But before Ahaziah had a chance to deal with the rebellious Moabites, he suffered a life-threatening fall that left him confined to bed in Samaria’s royal palace. His injuries were severe enough that he was concerned whether he would fully recover. So, he sent messengers to the temple of Baal-zebub, the god of Ekron, seeking a divine prediction concerning his fate. It had been Ahaziah’s parents who had introduced Baal worship to Israel, and he proved to be a faithful adherent to their false religion. In his time of suffering, he sought the counsel of Baal rather than Yahweh, the covenant God of Israel.
But Ahaziah’s messengers never made it to Ekron. They were met along the way by Elijah, the prophet of Yahweh. Ahab’s old nemesis appears on the scene once again, but this time, he has bad news for Ahab’s son. Elijah had received instructions from God, commanding him to intercept the king’s messengers and inform them of the king’s fate. Ahaziah was hoping to hear a positive word from Baal, but instead, he would receive bad news from the God of Israel.
“Is there no God in Israel? Why are you going to Baal-zebub, the god of Ekron, to ask whether the king will recover? Now, therefore, this is what the Lord says: You will never leave the bed you are lying on; you will surely die.” – 2 Kings 1:3-4 NLT
There is a hint of sarcasm in this message. Yahweh is chiding Ahaziah for sending his messengers all the way to Ekron to seek a word from his false god. Baal worship was rampant within the nation of Israel. There were shrines and high places dedicated to Baal and Asherah all over the northern kingdom. In fact, Ahaziah had access to a Baal temple that his father had built in the capital city of Samaria.
He [Ahab] erected an altar for Baal in the house of Baal, which he built in Samaria. – 1 Kings 15:32 ESV
And there were literally hundreds of priests and prophets who served on behalf of Baal. Yet, Ahaziah had sent his messengers on a field trip all the way to Ekron in hopes of hearing something from his god. Perhaps he had started his search for an answer at the local temple but had come up empty-handed. This could have led him to his “long-distance-call” to Ekron.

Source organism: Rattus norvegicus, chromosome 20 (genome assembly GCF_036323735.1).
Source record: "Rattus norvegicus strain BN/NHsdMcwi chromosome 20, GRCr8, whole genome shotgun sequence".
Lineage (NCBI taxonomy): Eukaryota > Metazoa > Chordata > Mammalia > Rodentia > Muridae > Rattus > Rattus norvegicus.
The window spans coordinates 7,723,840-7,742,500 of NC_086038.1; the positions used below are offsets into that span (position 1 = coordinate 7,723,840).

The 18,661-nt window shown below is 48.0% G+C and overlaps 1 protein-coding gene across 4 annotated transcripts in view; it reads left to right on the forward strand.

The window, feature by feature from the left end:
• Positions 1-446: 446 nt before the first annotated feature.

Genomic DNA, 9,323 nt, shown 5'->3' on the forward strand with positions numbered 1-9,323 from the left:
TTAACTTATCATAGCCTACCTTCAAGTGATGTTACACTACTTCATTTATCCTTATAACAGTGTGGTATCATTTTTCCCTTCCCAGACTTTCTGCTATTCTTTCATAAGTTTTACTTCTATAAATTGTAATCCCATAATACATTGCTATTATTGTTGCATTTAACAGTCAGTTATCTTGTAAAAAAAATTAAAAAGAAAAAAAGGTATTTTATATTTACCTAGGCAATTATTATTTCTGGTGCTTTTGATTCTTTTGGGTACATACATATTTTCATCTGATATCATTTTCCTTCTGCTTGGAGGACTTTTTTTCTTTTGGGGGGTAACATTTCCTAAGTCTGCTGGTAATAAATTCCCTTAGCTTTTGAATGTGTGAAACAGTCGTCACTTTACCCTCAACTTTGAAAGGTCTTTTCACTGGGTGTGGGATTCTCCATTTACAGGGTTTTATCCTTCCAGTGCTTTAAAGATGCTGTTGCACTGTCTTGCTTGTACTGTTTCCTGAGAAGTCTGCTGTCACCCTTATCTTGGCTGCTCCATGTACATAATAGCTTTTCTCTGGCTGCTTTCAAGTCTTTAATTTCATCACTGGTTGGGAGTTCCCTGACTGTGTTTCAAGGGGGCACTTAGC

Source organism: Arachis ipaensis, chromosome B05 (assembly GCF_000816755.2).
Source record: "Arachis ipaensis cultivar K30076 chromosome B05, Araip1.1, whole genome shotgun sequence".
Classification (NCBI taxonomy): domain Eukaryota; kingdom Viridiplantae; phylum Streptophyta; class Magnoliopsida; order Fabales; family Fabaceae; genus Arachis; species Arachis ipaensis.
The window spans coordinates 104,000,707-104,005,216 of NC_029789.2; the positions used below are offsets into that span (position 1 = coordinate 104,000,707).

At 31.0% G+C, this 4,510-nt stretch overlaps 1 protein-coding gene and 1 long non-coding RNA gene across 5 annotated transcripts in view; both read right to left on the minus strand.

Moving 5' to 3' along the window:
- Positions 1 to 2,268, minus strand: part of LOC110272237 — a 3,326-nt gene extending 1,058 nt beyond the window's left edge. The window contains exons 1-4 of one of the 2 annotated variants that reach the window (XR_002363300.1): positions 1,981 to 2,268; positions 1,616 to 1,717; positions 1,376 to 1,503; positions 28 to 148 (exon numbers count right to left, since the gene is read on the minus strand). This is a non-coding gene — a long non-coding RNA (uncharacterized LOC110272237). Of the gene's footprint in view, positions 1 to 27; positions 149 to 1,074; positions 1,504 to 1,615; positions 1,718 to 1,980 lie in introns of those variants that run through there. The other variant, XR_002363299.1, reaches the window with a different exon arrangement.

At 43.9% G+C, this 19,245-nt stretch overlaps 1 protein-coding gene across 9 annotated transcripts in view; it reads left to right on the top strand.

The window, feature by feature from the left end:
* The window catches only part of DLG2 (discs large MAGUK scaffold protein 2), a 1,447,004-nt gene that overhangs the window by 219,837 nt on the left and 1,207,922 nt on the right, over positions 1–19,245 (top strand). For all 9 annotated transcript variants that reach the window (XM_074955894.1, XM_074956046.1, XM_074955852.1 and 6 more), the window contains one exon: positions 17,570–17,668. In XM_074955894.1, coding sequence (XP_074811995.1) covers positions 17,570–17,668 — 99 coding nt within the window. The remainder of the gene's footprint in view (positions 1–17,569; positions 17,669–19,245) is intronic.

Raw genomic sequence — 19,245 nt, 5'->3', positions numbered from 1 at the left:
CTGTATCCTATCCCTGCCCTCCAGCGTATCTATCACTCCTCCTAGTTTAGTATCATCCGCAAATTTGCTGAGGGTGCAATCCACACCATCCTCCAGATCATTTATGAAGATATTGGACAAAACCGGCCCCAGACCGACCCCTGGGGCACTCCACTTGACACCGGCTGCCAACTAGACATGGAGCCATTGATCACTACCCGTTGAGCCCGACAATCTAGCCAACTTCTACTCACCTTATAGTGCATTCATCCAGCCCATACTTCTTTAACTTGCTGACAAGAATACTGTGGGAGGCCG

When Ahaziah heard the less-than-positive pronouncement his messengers delivered, he grew suspicious. This was not the news he had been expecting. So, he asked for a description of the man who had predicted his pending death. And as soon as he heard what the man looked like, his suspicions were confirmed. It was Elijah the Tishbite. As the son of Ahab and Jezebel, Ahaziah would have grown up hearing the stories of Elijah and his defeat of the prophets of Baal on Mount Carmel. He would have been very familiar with his mother’s intense hatred for this prophet of Yahweh. And the ongoing battle of words and will between his father and Elijah would have taken place right in front of him. So, when he discovered that Elijah had interjected himself into Israel’s affairs yet again, he sent guards to arrest him. But, just like the messengers he had sent to Ekron, the guards never made it to their destination.
As visible proof of his role as a spokesman for Yahweh, Elijah called down fire from heaven that wiped out all 50 men. But this display of power made no impression on the stubborn and unrepentant Ahaziah. He simply sent another 50 guards who suffered the very same fate. The third commander recognized the divine nature of Elijah’s role and wisely chose to beg for mercy.
“O man of God, please spare my life and the lives of these, your fifty servants. See how the fire from heaven came down and destroyed the first two groups. But now please spare my life!” – 2 Kings 1:13-14 NLT
The angel of God intervened, instructing Elijah to spare these men’s lives and accompany them back to Samaria. When he arrived in the capital city, Elijah reiterated his earlier message, but this time, directly to Ahaziah. He confirmed that the king would not recover from his injuries. Ahaziah’s stubborn refusal to seek God even in his time of greatest need would be the death of him. His unjustified yet unwavering allegiance to Baal would end up killing him. And, as always, the words of Elijah proved to be true.
So Ahaziah died, just as the Lord had promised through Elijah. – 2 Kings 1:17 NLT
Yet another king of Israel met an untimely but well-deserved end. The legacy of unfaithfulness, begun by Jeroboam, had been passed down from generation to generation, infecting each successive king and bringing the just and righteous judgment of God. And because Ahaziah had no male heir to whom he could leave the throne, his brother Jehoram became king of Israel.
Ahaziah, like his predecessors, had failed to recognize Yahweh as the one true God. He acted as if Yahweh no longer existed in Israel. But he had been proven wrong. Yahweh was still alive and well. His power was undiminished. And, while Ahaziah had refused to seek Yahweh’s face, he could not escape Yahweh’s sovereign will. The God of Israel could be ignored, but He would not go away.